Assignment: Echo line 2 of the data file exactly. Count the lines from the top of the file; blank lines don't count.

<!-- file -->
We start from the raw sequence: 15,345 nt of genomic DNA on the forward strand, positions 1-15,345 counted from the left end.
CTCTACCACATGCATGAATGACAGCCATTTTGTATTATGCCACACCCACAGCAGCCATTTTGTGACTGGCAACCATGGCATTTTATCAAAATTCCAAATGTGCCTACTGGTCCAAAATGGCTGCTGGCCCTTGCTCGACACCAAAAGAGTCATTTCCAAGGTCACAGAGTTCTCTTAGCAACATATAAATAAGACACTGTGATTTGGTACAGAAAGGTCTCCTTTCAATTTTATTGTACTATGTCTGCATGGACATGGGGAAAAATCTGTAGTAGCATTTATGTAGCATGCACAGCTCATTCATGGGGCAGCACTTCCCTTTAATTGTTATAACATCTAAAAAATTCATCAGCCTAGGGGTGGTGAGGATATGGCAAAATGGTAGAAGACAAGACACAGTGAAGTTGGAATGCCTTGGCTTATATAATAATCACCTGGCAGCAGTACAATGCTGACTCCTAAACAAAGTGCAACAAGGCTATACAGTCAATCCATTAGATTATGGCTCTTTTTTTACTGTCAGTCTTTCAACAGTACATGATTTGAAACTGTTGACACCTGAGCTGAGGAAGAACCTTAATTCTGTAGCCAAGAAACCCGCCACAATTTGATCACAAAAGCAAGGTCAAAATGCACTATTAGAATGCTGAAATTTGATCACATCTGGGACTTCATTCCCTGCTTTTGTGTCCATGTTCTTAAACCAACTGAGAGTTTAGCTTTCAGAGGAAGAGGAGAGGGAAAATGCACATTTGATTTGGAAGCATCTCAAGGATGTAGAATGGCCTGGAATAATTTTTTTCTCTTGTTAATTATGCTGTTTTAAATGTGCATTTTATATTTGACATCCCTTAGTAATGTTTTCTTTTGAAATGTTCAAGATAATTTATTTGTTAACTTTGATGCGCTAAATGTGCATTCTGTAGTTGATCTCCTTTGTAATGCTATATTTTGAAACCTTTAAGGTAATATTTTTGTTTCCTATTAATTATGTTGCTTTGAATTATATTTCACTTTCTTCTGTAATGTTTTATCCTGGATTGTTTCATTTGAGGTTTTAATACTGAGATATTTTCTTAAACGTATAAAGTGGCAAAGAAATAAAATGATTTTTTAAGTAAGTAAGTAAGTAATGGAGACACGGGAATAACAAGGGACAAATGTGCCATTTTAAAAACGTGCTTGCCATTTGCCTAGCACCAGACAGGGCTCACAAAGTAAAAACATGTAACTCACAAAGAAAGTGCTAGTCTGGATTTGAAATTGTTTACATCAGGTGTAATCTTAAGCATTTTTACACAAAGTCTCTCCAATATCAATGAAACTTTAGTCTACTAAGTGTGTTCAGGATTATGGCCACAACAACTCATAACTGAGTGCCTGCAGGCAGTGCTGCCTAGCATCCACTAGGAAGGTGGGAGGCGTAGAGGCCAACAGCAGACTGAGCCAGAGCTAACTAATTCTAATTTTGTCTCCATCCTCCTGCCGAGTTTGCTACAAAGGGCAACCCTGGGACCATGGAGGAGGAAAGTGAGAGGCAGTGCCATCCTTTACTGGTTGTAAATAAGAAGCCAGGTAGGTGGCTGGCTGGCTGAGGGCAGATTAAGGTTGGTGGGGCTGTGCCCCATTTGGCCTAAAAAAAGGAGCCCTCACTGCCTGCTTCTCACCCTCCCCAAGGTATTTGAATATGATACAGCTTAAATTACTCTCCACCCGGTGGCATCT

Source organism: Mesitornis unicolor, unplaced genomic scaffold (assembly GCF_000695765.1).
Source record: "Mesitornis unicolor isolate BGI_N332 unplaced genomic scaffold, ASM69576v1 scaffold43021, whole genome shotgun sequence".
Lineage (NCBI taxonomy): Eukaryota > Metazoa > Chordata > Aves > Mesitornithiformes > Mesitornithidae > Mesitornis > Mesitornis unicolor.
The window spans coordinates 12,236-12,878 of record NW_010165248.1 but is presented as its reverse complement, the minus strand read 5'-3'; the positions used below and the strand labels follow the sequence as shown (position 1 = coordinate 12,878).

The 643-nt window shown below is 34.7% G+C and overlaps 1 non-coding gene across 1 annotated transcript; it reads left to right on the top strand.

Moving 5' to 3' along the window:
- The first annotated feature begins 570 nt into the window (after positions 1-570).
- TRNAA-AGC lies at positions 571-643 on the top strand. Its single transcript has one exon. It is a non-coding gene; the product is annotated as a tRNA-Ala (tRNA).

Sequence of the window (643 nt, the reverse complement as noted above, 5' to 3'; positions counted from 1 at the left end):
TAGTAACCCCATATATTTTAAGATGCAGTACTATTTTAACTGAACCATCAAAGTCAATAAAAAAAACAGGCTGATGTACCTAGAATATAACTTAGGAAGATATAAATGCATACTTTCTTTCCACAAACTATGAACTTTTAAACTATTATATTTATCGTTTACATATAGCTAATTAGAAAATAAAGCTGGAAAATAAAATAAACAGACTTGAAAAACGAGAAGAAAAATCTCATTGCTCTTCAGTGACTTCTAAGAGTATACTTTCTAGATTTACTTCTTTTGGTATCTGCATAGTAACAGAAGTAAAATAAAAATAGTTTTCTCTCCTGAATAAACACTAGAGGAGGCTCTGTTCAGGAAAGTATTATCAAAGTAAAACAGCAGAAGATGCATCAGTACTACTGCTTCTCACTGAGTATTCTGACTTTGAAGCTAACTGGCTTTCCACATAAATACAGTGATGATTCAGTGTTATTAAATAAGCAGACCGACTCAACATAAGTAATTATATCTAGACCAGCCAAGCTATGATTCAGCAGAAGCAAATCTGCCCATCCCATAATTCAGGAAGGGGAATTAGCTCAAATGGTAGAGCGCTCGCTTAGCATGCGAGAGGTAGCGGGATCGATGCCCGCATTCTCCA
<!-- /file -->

CTCTACCACATGCATGAATGACAGCCATTTTGTATTATGCCACACCCACAGCAGCCATTTTGTGACTGGCAACCATGGCATTTTATCAAAATTCCAAATGTGCCTACTGGTCCAAAATGGCTGCTGGCCCTTGCTCGACACCAAAAGAGTCATTTCCAAGGTCACAGAGTTCTCTTAGCAACATATAAATAAGACACTGTGATTTGGTACAGAAAGGTCTCCTTTCAATTTTATTGTACTATGTCTGCATGGACATGGGGAAAAATCTGTAGTAGCATTTATGTAGCATGCACAGCTCATTCATGGGGCAGCACTTCCCTTTAATTGTTATAACATCTAAAAAATTCATCAGCCTAGGGGTGGTGAGGATATGGCAAAATGGTAGAAGACAAGACACAGTGAAGTTGGAATGCCTTGGCTTATATAATAATCACCTGGCAGCAGTACAATGCTGACTCCTAAACAAAGTGCAACAAGGCTATACAGTCAATCCATTAGATTATGGCTCTTTTTTTACTGTCAGTCTTTCAACAGTACATGATTTGAAACTGTTGACACCTGAGCTGAGGAAGAACCTTAATTCTGTAGCCAAGAAACCCGCCACAATTTGATCACAAAAGCAAGGTCAAAATGCACTATTAGAATGCTGAAATTTGATCACATCTGGGACTTCATTCCCTGCTTTTGTGTCCATGTTCTTAAACCAACTGAGAGTTTAGCTTTCAGAGGAAGAGGAGAGGGAAAATGCACATTTGATTTGGAAGCATCTCAAGGATGTAGAATGGCCTGGAATAATTTTTTTCTCTTGTTAATTATGCTGTTTTAAATGTGCATTTTATATTTGACATCCCTTAGTAATGTTTTCTTTTGAAATGTTCAAGATAATTTATTTGTTAACTTTGATGCGCTAAATGTGCATTCTGTAGTTGATCTCCTTTGTAATGCTATATTTTGAAACCTTTAAGGTAATATTTTTGTTTCCTATTAATTATGTTGCTTTGAATTATATTTCACTTTCTTCTGTAATGTTTTATCCTGGATTGTTTCATTTGAGGTTTTAATACTGAGATATTTTCTTAAACGTATAAAGTGGCAAAGAAATAAAATGATTTTTTAAGTAAGTAAGTAAGTAATGGAGACACGGGAATAACAAGGGACAAATGTGCCATTTTAAAAACGTGCTTGCCATTTGCCTAGCACCAGACAGGGCTCACAAAGTAAAAACATGTAACTCACAAAGAAAGTGCTAGTCTGGATTTGAAATTGTTTACATCAGGTGTAATCTTAAGCATTTTTACACAAAGTCTCTCCAATATCAATGAAACTTTAGTCTACTAAGTGTGTTCAGGATTATGGCCACAACAACTCATAACTGAGTGCCTGCAGGCAGTGCTGCCTAGCATCCACTAGGAAGGTGGGAGGCGTAGAGGCCAACAGCAGACTGAGCCAGAGCTAACTAATTCTAATTTTGTCTCCATCCTCCTGCCGAGTTTGCTACAAAGGGCAACCCTGGGACCATGGAGGAGGAAAGTGAGAGGCAGTGCCATCCTTTACTGGTTGTAAATAAGAAGCCAGGTAGGTGGCTGGCTGGCTGAGGGCAGATTAAGGTTGGTGGGGCTGTGCCCCATTTGGCCTAAAAAAAGGAGCCCTCACTGCCTGCTTCTCACCCTCCCCAAGGTATTTGAATATGATACAGCTTAAATTACTCTCCACCCGGTGGCATCT